Multiple award-winning group, Soweto Gospel Choir, jetted into the country last week for their first East African performance at the Christ is Alive Ministries (CITAM) in Karen. The choir was formed in Soweto, South Africa, in 2002 by David Mulovhedzi and Beverly Bryer, two choir directors. The more than 30-member ensemble blends elements of African gospel, Negro spirituals, reggae and popular American music.
Although the choir sings in six of South Africa’s 11 official languages, it reaches across all cultures, language barriers, and beliefs to bring a message of love, unity, and hope.
The first tour the choir ever did was to Australia, where every performance was sold out. After this, they did a month at the Edinburgh Fringe Festival, where presenters from around the world came to see them. This time in Edinburgh launched the band’s international touring career, and they have been travelling around the world ever since.
Popular for its colourful costumes, breathtaking vocals, performing energy and spirit, as well as their dancing and drumming, Soweto Gospel Choir has received many accolades which include, five Grammy nominations, three Grammy wins, one Emmy award, one Oscar nomination and so many more.
The group has performed for notable people including President Bill Clinton, Archbishop Desmond Tutu, President Nelson Mandela and Oprah Winfrey.
In December, 2002 their first album, Voices of Heaven, was recorded and went on to reach number one on Billboard’s World Music Chart within three weeks of its release in the US.
Their first Grammy was in 2007 for their second album, Blessed, in the Best Traditional World Music category while the second was in the same category the following year for the album African Spirit.
Their third album Freedom, a 12-track tribute to celebrate Nelson Mandela’s 100th birthday, saw them being awarded their third Grammy Award earlier this year. The choir has also won an Oscar for their work with British star Peter Gabriel on the song Down to Earth from the movie Wall-E.
On top of their musical career, the Soweto Gospel Choir is an Ambassador for Nelson Mandela’s 46664 campaign that has seen them perform at the Cape Town, Johannesburg, London and New York concerts with artists such as Peter Gabriel, Bono, Queen, Jimmy Cliff, Johnny Clegg, Eddie Grant, Amy Winehouse, Queen Latifah, Wyclef Jean, Aretha Franklin and Stevie Wonder.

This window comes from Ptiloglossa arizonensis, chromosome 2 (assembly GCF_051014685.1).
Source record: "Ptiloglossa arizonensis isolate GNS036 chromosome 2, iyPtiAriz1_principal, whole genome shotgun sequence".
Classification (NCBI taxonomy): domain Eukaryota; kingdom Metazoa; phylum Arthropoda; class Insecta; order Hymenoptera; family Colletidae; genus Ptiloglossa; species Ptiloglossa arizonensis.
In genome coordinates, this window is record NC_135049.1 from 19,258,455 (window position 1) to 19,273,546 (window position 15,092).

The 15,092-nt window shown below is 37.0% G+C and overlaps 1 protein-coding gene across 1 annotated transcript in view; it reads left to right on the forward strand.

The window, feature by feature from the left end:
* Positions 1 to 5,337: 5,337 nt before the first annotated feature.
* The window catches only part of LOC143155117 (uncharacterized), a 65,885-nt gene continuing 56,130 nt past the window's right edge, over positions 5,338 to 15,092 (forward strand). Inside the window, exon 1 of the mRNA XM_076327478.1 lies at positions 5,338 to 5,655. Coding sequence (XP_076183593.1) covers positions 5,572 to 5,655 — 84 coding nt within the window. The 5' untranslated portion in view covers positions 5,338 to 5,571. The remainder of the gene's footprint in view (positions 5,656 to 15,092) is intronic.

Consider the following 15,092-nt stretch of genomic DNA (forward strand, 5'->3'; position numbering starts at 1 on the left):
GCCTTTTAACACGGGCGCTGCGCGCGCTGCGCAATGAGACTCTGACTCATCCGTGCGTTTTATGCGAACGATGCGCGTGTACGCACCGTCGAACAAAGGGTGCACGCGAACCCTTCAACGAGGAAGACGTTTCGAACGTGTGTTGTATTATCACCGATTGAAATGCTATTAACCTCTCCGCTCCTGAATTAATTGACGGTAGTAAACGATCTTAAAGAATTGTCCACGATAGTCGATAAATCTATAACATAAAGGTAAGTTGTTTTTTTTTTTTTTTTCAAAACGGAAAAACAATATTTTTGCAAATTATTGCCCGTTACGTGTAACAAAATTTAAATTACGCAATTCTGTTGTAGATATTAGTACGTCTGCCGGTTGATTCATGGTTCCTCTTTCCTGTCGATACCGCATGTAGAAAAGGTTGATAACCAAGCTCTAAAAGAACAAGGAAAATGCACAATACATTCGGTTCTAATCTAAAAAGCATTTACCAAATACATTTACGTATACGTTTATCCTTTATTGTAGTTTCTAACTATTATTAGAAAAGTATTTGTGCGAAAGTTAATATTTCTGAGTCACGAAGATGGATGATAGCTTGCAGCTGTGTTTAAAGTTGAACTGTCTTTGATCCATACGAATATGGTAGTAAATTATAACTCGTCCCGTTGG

They are also Ambassadors for SHOUT, 1 Goal, United Nation’s MDG Envoys for Africa and Interpol’s Proud to Be campaign.
Their AIDS orphans foundation, Nkosi’s Haven Vukani, assists organisations that receive little or no funding. To date, the choir has collected over Sh33 million for their foundation.
The Saturday Nation got the opportunity to talk to the choir’s director and producer, Beverly Bryer, ahead of their performance, where she shared their excitement, being in a new country, as well as their plans during the stay.
How has the experience and reception been since landing in Kenya?
The reception has been amazing. We’ve been all around Africa, and I could say that Kenya has been the best visit yet.
Kenyans have been the most friendly and accommodating hosts. The choir thinks so too. Kenya is quite similar to South Africa, so it’s not like we are really in a foreign land. We really feel at home here.
What do you look forward to ahead of the concert?
Being our first time in Kenya, we want to make sure its special for everyone who is going to attend. We’re a gospel choir that sings all kinds of music. Obviously, our songs are going to be 95 per cent gospel music because it’s a church concert. We have a surprise Swahili song, which people probably won’t know. (laughs).
The choir is known for its energy. We spread the love of God through singing, dancing and trying to bring the audience on board. We don’t always use a band, but we will this time round because as I said, we want it to be special.
What’s the choir’s rehearsal process like?
Whenever we have a tour like this one, we start rehearsing two or three weeks prior. The members know almost all the songs of course, but we had to incorporate new ones into the performances this time. The music director had told us that Kenyans enjoy lively songs, which is why we had to change and add some new ones. We rehearsed for three mornings a week for three weeks.
What would you say is the choir’s goal direction?
To keep spreading South African gospel around the world and to preach the word of God through our music. We have two groups; the other being in Australia at the moment. The band aims to get to as many places around the world as they can. We also hope to encourage and lift up and coming choirs seeing as we have been doing this for 17 years now.
What have been the career highlights for the band?
The first has to be participating in Mandela’s 46664 campaign with other artistes around the world. Performing with Beyoncé, John Legend, Aretha Franklin and Stevie Wonder at the Global Citizen last year was also a top for us. We are also very blessed to have performed for a number of world leaders and celebrities like Celine Dion, Barack Obama and Oprah Winfrey.
Which Kenyan artistes have stood out for you?
Eric Wainaina was the first, definitely, having done a recording for the United Nations at the MDG campaigns. Six years ago, we also asked to feature his song Rain on Me on our album then.
We are going to be doing something with Sauti Sol during our stay here. I believe they are a very talented group (laughs).
All in all, we are here to know more Kenyan artistes and hopefully work together, just as we have with Nigerian musicians. We would love Kenyan artistes to approach us for collaborations too.